Eye For Film >> Movies >> Diamonds Are Forever (1971) Film Review
Diamonds Are Forever
Reviewed by: Stephen Carty
With On Her Majesty's Secret Service, the Bond creative team refreshingly shook things up with a dark instalment that toned down the gadget-based excess and went back to the grit of the originals. However, as this wasn't what audiences wanted, the producers decided to give them their hearts' desire with Diamonds Are Forever - big stunts, over-the-top action and Sean Connery. Sadly, the result is a very tired movie...
After tracking down Blowfeld (Charles Gray) to avenge the death of his wife, James Bond (Connery) is assigned to a smuggling operation. Heading off to Las Vegas and eventually teaming up with beautiful smuggler Tiffany Case (Jill St John), the trail leads Bond to reclusive multi-millionaire Willard White (JimmyDean) who seems to be stock-piling diamonds. Making matters worse, it turns out that his old nemesis is still alive.
With George Lazenby quitting after some questionable advice from his agent, Broccoli and Saltzman decided that money was no object to get Sir Sean back (he demanded the then-astronomical fee of $1.2 million). Though originally intended as a reboot, they decided to recreate the success of series high Goldfinger (at one point the villain was supposed to be Goldfinger's diamond-obsessed twin). And yet, despite the team being back in place - Guy Hamilton directing, Richard Maibaum writing and Shirley Bassey belting out the tune - the end product is so different.
There are some good points - a Mustang chase through Vegas, some classic 007 lines (“one of us smells like a tart’s handkerchief. I’m afraid it’s me, sorry about that, old boy.”) and the most outrageously-named Bond fling girl yet (Lana Wood's curvy Plenty O'Toole). The problem is that by going back to the sci-fi trappings and by-the-numbers big-bangs, the action is rarely threatening and everything feels like a backwards step. Indeed, those who loved the bitter and moving finale to OHMSS will wince as James disposes of his wife's killer only to quip "welcome to hell Blowfeld".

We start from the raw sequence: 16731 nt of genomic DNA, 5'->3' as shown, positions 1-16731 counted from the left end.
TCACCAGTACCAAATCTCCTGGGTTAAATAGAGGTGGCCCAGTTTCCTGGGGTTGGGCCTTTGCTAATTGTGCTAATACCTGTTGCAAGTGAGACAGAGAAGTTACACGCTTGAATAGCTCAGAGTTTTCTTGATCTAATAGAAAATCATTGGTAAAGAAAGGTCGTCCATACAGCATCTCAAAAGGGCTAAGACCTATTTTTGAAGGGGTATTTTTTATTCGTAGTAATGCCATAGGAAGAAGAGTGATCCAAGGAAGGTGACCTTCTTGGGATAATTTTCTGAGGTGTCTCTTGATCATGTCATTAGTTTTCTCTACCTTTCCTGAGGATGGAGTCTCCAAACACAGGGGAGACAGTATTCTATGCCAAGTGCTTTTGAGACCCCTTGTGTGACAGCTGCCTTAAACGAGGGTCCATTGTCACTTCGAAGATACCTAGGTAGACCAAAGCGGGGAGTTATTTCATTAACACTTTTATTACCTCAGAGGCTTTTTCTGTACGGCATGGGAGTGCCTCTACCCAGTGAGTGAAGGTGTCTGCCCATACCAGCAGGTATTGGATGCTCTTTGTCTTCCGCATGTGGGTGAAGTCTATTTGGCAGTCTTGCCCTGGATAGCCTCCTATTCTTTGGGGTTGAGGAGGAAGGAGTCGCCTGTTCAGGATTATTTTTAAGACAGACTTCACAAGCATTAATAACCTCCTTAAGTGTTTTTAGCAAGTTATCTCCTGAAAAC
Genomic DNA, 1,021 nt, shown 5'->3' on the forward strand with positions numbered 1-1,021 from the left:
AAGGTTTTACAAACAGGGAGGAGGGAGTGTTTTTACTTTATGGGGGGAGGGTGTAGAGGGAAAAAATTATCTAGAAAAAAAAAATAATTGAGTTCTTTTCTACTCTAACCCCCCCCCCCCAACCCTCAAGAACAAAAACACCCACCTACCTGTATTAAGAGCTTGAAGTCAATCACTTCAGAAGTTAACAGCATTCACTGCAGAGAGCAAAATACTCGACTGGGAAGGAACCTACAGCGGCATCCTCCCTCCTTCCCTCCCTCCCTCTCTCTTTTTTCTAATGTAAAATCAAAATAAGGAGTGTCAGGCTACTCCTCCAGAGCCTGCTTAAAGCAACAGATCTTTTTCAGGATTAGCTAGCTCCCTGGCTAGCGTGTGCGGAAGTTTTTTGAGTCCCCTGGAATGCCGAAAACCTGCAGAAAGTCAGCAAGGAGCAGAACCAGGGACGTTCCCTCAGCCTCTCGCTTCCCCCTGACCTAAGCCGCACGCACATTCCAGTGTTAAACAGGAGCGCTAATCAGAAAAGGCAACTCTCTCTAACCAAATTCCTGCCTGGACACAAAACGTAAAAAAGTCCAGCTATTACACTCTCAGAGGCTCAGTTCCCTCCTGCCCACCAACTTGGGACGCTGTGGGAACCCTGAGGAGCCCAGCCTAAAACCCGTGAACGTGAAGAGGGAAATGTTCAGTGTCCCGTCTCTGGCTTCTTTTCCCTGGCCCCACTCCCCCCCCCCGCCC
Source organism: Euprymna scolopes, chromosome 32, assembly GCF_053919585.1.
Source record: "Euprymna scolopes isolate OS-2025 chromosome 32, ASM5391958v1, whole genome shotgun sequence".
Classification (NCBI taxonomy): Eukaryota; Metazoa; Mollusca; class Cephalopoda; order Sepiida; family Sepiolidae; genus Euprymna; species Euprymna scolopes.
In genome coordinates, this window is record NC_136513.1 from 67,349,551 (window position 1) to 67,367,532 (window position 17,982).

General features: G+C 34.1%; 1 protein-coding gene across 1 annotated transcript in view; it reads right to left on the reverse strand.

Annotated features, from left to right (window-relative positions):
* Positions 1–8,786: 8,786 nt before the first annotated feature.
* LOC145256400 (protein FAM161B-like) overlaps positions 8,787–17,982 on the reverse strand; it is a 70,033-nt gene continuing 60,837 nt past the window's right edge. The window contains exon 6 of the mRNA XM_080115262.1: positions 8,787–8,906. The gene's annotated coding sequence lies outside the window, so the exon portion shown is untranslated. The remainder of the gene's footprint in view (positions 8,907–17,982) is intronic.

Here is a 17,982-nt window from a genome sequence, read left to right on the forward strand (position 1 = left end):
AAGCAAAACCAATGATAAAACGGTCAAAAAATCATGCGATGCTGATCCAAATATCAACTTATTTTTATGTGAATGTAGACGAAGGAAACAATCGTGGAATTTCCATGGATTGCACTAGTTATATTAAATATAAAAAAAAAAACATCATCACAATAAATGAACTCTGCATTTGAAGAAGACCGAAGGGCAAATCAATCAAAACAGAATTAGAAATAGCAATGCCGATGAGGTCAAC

As for the man himself, though undoubtedly too unflappable and a far cry from his ultra-smooth Sixties peak, Connery's last official turn as Bond (he would return unofficially in Never Say Never Again) still elevates the movie into the just-watchable category. Shame, then, that everyone else is so unmemorable - from St John's limp Case to Norman Burton’s Felix Leiter. While Putter Smith and Bruce Glover stand out in the wrong way as camp henchmen Mr Kidd and Mr Wint respectively, the casting of Gray as Blowfeld is just plain confusing, after he played a Bond ally in You Only Live Twice.
Flawed and tired without being completely unwatchable, Diamonds Are Forever is fun in a so-bad-it's-good kinda way. Ultimately though, it's not the send-off Connery deserved.Reviewed on: 26 Aug 2009